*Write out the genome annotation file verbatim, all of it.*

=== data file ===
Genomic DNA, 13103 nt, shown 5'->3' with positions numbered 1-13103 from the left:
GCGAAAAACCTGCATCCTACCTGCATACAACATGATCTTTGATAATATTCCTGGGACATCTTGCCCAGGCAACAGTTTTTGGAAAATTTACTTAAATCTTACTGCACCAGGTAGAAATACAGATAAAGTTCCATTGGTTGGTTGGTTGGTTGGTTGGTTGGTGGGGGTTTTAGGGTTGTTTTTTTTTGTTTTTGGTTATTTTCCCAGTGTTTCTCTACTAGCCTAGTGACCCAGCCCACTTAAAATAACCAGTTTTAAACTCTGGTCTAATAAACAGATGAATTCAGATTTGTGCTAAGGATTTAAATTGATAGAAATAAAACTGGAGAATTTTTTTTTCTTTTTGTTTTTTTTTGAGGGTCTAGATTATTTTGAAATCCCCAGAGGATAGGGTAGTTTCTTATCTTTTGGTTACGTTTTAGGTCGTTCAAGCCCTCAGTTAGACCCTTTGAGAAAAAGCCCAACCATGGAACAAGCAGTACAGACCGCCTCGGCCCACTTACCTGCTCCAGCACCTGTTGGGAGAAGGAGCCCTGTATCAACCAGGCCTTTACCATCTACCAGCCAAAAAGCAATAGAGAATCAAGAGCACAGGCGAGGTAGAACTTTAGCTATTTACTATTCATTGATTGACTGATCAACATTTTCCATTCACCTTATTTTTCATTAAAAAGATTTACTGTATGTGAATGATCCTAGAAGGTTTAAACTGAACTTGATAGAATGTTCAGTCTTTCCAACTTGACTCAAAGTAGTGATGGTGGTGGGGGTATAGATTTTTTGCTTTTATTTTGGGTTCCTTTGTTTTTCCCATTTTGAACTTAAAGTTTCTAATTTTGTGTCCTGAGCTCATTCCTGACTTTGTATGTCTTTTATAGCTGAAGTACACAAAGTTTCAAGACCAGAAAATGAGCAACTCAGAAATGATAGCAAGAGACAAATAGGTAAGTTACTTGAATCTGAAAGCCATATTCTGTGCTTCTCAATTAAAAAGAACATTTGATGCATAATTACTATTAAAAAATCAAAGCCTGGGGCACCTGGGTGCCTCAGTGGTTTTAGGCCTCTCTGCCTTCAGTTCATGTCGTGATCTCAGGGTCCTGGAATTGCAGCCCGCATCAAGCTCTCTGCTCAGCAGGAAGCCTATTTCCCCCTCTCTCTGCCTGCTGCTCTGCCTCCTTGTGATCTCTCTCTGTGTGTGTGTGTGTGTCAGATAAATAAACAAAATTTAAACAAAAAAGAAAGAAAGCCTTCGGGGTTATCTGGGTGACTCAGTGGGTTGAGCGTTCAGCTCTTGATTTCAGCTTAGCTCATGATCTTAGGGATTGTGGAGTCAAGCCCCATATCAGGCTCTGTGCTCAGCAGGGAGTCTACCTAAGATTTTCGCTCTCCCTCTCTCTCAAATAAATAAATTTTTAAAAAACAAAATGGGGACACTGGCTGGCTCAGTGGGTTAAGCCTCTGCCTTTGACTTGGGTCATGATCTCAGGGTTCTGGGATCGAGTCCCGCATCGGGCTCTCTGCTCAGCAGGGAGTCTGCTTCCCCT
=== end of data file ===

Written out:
Genomic DNA, 13103 nt, shown 5'->3' with positions numbered 1-13103 from the left:
GCGAAAAACCTGCATCCTACCTGCATACAACATGATCTTTGATAATATTCCTGGGACATCTTGCCCAGGCAACAGTTTTTGGAAAATTTACTTAAATCTTACTGCACCAGGTAGAAATACAGATAAAGTTCCATTGGTTGGTTGGTTGGTTGGTTGGTTGGTGGGGGTTTTAGGGTTGTTTTTTTTTGTTTTTGGTTATTTTCCCAGTGTTTCTCTACTAGCCTAGTGACCCAGCCCACTTAAAATAACCAGTTTTAAACTCTGGTCTAATAAACAGATGAATTCAGATTTGTGCTAAGGATTTAAATTGATAGAAATAAAACTGGAGAATTTTTTTTTCTTTTTGTTTTTTTTTGAGGGTCTAGATTATTTTGAAATCCCCAGAGGATAGGGTAGTTTCTTATCTTTTGGTTACGTTTTAGGTCGTTCAAGCCCTCAGTTAGACCCTTTGAGAAAAAGCCCAACCATGGAACAAGCAGTACAGACCGCCTCGGCCCACTTACCTGCTCCAGCACCTGTTGGGAGAAGGAGCCCTGTATCAACCAGGCCTTTACCATCTACCAGCCAAAAAGCAATAGAGAATCAAGAGCACAGGCGAGGTAGAACTTTAGCTATTTACTATTCATTGATTGACTGATCAACATTTTCCATTCACCTTATTTTTCATTAAAAAGATTTACTGTATGTGAATGATCCTAGAAGGTTTAAACTGAACTTGATAGAATGTTCAGTCTTTCCAACTTGACTCAAAGTAGTGATGGTGGTGGGGGTATAGATTTTTTGCTTTTATTTTGGGTTCCTTTGTTTTTCCCATTTTGAACTTAAAGTTTCTAATTTTGTGTCCTGAGCTCATTCCTGACTTTGTATGTCTTTTATAGCTGAAGTACACAAAGTTTCAAGACCAGAAAATGAGCAACTCAGAAATGATAGCAAGAGACAAATAGGTAAGTTACTTGAATCTGAAAGCCATATTCTGTGCTTCTCAATTAAAAAGAACATTTGATGCATAATTACTATTAAAAAATCAAAGCCTGGGGCACCTGGGTGCCTCAGTGGTTTTAGGCCTCTCTGCCTTCAGTTCATGTCGTGATCTCAGGGTCCTGGAATTGCAGCCCGCATCAAGCTCTCTGCTCAGCAGGAAGCCTATTTCCCCCTCTCTCTGCCTGCTGCTCTGCCTCCTTGTGATCTCTCTCTGTGTGTGTGTGTGTGTCAGATAAATAAACAAAATTTAAACAAAAAAGAAAGAAAGCCTTCGGGGTTATCTGGGTGACTCAGTGGGTTGAGCGTTCAGCTCTTGATTTCAGCTTAGCTCATGATCTTAGGGATTGTGGAGTCAAGCCCCATATCAGGCTCTGTGCTCAGCAGGGAGTCTACCTAAGATTTTCGCTCTCCCTCTCTCTCAAATAAATAAATTTTTAAAAAACAAAATGGGGACACTGGCTGGCTCAGTGGGTTAAGCCTCTGCCTTTGACTTGGGTCATGATCTCAGGGTTCTGGGATCGAGTCCCGCATCGGGCTCTCTGCTCAGCAGGGAGTCTGCTTCCCCT